“The Sign”

’90s No. 1s Revisited: “The Sign”

The seventy-eighth No. 1 song of the 1990s was “The Sign” by Ace of Base. So eerily resembling fellow Swedish foursome ABBA that the term knockoff wouldn’t be an unjustified descriptor, Ace of Base became an unlikely global phenomenon in the mid-’90s. In the U.S., they emerged in 1993 with the excellent “All That She Wants,” which for 12 consecutive weeks oscillated between Nos. 2 and 3 on the Billboard Hot 100, kept at bay by Meat LoafJanet Jackson and Mariah Carey. “The Sign” was the follow-up single, and the group’s only No. 1 hit in the U.S. It was followed by “Don’t Turn Around,” which peaked at No. 4. These three tracks were among the biggest hits of the year, all landing in the Top 10 in Billboard’s 1994 year-end tally, with “The Sign” coming in at No. 1. The album The Sign went on to become one of the best-selling CDs ever. Pretty incredible, and hard to have predicted.

After “Don’t Turn Around,” Ace of Base reached No. 20 with the fourth and final single from The Sign, “Living In Danger,” the album’s highlight. Songs off their sophomore album were a bit more diverse in their production approaches but commercially under-performed: “Beautiful Life” (peak: 15) and “Lucky Love” (peak: 30), which were both quite good. Their last Top 40 hit was a very ’90s-sounding remake of Bananarama’s “Cruel Summer” (peak: 10). They haven’t had a hit since 1998, making Ace of Base a decidedly ’90s band.

“The Sign” is a post-breakup empowerment song in which the protagonist claims to be pleased with her new life and “happy now living without you,” all thanks to seeing some type of sign that made her realize she could do better. The track is about as Pop as can be created, with nary a trace of any influence from another genre. It is the musical equivalent of vanilla pudding decorated with a sugar cookie.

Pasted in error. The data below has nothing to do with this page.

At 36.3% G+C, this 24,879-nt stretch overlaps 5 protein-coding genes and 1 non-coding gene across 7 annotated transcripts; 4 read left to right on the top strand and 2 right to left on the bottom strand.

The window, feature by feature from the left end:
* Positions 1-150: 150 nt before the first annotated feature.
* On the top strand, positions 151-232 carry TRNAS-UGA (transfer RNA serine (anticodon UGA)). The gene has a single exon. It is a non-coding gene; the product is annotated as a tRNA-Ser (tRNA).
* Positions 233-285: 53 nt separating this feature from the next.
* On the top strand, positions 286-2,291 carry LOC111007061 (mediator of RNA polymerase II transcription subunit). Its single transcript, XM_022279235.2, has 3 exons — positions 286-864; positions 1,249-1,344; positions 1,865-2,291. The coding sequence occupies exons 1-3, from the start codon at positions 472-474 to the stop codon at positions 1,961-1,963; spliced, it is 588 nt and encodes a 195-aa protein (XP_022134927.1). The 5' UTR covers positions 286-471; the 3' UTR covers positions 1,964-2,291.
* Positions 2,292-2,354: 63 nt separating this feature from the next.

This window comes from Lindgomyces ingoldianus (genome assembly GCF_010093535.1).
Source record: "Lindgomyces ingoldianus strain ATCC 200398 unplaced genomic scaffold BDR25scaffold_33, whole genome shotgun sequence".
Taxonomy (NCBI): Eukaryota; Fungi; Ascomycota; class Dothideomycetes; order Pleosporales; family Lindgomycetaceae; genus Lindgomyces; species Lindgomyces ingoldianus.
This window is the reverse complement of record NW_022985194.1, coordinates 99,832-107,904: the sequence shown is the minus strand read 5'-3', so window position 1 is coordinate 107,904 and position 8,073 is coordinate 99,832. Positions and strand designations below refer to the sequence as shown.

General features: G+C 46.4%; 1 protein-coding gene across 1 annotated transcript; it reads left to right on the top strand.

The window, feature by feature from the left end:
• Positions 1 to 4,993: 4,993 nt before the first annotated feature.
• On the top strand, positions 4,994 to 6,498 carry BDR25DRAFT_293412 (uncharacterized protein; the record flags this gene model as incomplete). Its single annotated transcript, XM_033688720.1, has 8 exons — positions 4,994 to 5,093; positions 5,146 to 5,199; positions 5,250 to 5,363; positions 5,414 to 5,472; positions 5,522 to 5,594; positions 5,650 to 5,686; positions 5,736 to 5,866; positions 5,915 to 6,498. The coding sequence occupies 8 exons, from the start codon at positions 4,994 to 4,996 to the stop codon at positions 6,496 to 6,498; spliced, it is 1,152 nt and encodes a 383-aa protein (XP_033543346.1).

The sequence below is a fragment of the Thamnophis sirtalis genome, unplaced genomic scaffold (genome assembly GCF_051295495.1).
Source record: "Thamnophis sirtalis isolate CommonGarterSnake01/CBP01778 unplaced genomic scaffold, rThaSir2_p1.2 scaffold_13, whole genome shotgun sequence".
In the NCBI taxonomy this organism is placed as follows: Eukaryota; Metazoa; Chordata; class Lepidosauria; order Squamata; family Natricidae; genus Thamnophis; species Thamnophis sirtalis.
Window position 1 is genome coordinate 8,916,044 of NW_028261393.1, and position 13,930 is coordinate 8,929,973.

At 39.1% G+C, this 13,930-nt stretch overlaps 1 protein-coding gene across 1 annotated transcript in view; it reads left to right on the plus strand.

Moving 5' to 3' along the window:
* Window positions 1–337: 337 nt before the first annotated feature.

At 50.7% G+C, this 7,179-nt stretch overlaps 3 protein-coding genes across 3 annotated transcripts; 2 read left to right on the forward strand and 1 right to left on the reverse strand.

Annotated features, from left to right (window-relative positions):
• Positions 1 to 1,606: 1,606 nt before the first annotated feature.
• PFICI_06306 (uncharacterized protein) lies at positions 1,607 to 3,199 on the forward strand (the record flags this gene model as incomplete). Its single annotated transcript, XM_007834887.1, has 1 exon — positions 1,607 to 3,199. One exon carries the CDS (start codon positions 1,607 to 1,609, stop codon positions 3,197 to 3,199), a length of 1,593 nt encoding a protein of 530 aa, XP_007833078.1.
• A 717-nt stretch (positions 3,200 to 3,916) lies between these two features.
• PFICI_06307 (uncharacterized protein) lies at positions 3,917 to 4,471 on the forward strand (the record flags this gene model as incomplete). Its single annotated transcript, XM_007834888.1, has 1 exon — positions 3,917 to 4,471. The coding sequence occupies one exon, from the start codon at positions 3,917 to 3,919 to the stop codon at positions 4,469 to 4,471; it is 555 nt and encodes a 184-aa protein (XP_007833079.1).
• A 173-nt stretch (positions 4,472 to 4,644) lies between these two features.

Take a moment to revisit “The Sign”:

The passing of time is a funny thing. We remember when “The Sign” was new, fresh and modern, and yet now it seems helplessly super-glued to 1994. Given their popularity, Ace of Base seem surprisingly inconsequential in retrospect; perhaps some music historian out there can make a case for Ace of Base being an early precursor to the late ’90s Pop explosion, but we think that’s a stretch. If anything, Pop kind of hibernated after Ace of Base. But all that historical analysis aside, “The Sign” is a capably produced, solidly written middle-of-the-road Pop single. When it comes on, it excites us and we turn it up, but by the end of the song our minds have probably wandered.

Was it dope? Yes. Nearly 10 million Americans bought this album. Two of them were us.

Does it hold up? The song found a new audience in the film Pitch Perfect. But based on this recent video of teens being asked to identify ’90s songs, the evidence suggests that it does not. And it sounds pretty old to our ears.

Dopeness: 4 out of 5 Birkenstocks

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thesign
Ace of Base
“The Sign”
6 (nonconsecutive) weeks at No. 1, starting March 12, 1994
Preceded by: “The Power Of Love,” Celine Dion
Interrupted by: “Bump N’ Grind,” R. Kelly
Followed by: “I Swear,” All-4-One

’90s No. 1s Revisited is a regular feature on “Was It Dope?” where we walk through every No. 1 song of the 1990s on the Billboard Hot 100 chart in order, give it another listen, and answer two critical questions: Was it dope? And does it hold up?

John

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